Marsha Blackburn makes the following statement:
"In my congressional district, we have about 10,000 individuals that are employed in the medical device industry," Blackburn said. "We have estimates from the Manhattan Institute that 1,000 of those jobs will be lost if this tax stays on the books."
PolitiFact looks up the study by the Manhattan Institute and finds:
"Table 11 on page 21 of the report indicates that in Tennessee 1,023 of 9,179 jobs would be lost statewide assuming a 2.3 percent excise tax and a 10 percent shift in production offshore."
So guess what rating is applied?
Their justification? (other than the obvious, that Blackburn is a conservative woman in government) Blackburn misspoke when she said the jobs were in her district when she meant statewide, and she exaggerated when she claimed "about 10,000" instead of saying 9,000.
One thing that is obvious is that neither Bartholomew Sullivan nor Zack McMillan, the writer and editor respectively, mastered basic math skills, because if they had, they would have realized that Blackburn's rounding actually created a more favorable result than does the correct numbers.
A loss of 1000 jobs out of 10,000 is a 10% loss. 1,000/10,000*100=10%
A loss of 1023 jobs out of 9,179 is an 11% loss. 1023/9,179*100=11.145%
Here's what is ironic. Sullivan makes a big deal over Blackburn's 10% inflation of the number of jobs in the state, but doesn't even notice that her inflation of the numbers reduce the percentage of jobs lost by an identical 10%.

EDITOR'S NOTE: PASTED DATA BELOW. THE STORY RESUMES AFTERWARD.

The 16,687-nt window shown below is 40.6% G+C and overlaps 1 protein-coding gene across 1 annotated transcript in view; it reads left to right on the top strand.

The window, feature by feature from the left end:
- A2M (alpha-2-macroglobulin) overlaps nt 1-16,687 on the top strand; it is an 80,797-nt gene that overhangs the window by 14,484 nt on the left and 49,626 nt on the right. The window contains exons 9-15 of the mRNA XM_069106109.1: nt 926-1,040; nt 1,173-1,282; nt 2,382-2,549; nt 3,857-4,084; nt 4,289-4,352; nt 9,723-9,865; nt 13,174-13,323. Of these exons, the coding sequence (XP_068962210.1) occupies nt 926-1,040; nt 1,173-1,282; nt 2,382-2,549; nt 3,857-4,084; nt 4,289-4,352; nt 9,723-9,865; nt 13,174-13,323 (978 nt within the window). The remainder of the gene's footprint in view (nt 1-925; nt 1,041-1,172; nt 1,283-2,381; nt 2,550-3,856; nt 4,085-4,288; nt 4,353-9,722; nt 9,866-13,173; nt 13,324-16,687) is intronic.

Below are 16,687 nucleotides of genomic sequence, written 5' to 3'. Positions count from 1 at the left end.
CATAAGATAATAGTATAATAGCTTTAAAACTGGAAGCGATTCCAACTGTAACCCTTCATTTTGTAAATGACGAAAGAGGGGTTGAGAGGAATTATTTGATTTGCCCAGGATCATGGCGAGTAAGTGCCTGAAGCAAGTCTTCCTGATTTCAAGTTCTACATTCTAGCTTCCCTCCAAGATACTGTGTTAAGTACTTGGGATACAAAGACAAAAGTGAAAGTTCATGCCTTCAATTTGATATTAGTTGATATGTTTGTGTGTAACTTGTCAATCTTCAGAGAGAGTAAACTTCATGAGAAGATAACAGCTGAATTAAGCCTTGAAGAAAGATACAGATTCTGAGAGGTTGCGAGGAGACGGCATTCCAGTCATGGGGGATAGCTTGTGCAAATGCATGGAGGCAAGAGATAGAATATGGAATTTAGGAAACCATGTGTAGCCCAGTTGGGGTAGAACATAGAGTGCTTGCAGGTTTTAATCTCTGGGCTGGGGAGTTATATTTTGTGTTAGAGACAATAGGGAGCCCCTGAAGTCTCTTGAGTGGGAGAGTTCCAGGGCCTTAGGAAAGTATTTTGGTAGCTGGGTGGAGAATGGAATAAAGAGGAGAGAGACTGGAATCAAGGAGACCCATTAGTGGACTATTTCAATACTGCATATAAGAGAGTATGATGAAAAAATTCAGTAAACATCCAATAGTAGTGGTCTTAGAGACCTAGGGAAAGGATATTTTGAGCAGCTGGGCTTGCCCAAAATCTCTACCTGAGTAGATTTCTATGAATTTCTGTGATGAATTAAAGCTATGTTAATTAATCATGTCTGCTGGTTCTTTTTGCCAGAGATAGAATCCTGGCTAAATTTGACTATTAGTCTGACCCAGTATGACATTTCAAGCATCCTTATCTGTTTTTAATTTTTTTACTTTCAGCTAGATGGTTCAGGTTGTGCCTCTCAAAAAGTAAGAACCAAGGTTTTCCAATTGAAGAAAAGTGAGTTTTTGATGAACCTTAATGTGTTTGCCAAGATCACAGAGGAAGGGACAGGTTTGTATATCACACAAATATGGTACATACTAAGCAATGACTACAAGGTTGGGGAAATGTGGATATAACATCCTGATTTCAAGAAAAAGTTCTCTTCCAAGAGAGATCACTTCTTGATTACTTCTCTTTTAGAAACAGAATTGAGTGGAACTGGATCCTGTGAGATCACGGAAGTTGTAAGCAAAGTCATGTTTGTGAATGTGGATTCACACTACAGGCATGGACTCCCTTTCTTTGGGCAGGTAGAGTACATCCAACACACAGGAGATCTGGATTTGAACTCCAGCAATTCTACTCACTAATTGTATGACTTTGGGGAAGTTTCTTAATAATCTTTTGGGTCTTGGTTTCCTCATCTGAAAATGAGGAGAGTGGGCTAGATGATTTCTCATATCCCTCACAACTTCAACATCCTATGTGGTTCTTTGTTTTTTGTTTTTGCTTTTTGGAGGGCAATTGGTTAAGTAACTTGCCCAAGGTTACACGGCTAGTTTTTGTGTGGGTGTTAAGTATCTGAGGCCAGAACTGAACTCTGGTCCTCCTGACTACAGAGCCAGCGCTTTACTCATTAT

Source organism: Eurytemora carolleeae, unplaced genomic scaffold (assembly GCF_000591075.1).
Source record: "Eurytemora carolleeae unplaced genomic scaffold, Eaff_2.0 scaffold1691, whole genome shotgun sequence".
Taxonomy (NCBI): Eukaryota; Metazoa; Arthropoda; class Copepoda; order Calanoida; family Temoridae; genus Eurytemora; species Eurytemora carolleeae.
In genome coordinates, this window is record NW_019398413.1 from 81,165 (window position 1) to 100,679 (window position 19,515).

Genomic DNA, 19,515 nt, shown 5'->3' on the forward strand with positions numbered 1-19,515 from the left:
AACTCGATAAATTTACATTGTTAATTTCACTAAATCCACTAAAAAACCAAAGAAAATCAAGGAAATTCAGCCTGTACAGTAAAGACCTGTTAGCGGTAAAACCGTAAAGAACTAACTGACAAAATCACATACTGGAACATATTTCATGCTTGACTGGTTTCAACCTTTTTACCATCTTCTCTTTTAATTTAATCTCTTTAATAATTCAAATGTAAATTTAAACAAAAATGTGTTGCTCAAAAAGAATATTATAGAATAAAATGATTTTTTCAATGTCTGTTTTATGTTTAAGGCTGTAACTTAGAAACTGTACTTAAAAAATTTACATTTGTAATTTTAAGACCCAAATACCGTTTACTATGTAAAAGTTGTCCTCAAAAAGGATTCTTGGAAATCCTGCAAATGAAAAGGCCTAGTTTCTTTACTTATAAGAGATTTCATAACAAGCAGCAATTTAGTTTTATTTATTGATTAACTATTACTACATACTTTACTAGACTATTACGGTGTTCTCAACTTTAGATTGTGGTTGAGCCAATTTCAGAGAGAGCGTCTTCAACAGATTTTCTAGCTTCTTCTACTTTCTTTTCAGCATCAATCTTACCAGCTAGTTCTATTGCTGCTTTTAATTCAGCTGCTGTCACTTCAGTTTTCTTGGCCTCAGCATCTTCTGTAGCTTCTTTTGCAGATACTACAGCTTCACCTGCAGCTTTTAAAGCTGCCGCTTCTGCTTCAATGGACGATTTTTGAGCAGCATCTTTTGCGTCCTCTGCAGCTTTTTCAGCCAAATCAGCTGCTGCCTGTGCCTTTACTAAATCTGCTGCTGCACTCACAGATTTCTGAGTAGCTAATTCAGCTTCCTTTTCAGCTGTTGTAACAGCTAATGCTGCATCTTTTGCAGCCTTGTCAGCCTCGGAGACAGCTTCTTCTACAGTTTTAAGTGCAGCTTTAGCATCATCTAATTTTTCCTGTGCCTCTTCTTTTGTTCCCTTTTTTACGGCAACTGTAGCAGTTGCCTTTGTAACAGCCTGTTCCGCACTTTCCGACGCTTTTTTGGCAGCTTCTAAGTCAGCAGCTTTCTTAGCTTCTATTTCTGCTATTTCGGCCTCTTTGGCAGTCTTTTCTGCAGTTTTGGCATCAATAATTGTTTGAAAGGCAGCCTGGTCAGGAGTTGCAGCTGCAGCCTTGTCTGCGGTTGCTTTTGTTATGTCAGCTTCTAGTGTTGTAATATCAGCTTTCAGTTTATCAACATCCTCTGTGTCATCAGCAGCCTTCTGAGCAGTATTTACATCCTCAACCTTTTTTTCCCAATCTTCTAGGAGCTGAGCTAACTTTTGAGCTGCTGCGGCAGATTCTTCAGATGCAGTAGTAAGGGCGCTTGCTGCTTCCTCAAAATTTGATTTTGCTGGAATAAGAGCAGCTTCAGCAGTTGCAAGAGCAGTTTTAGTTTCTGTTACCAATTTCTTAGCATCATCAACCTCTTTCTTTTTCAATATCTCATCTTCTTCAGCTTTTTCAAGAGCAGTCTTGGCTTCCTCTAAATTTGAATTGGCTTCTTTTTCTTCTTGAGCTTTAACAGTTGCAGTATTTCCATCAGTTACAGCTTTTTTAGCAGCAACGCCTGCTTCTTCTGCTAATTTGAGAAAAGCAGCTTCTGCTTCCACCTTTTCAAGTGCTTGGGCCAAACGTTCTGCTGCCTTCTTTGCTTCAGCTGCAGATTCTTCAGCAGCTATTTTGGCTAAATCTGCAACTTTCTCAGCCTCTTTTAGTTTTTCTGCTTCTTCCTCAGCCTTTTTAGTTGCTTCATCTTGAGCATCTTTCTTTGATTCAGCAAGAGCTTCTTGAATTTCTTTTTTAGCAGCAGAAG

Apparently, 10% only matters when it's against you.
The bias is mathematically evident. Sullivan is a hack whose sole purpose is to advance a liberal agenda, and since Zack McMillan, the editor of PolitiFact Tennessee continues to publish his pieces, he is guilty as well.
In a sane universe where truth in labeling exists, any column using the word "Fact" in its title would rate Blackburn's statement as "Mostly True," down checking her for mistakenly saying her district rather than state. Only in today's media, where Orwellian doublespeak is the order of the day would a factually accurate claim be rated as false because it is politically inconvenient. Welcome to the 2012 election, where facts don't matter as much as how you can spin them.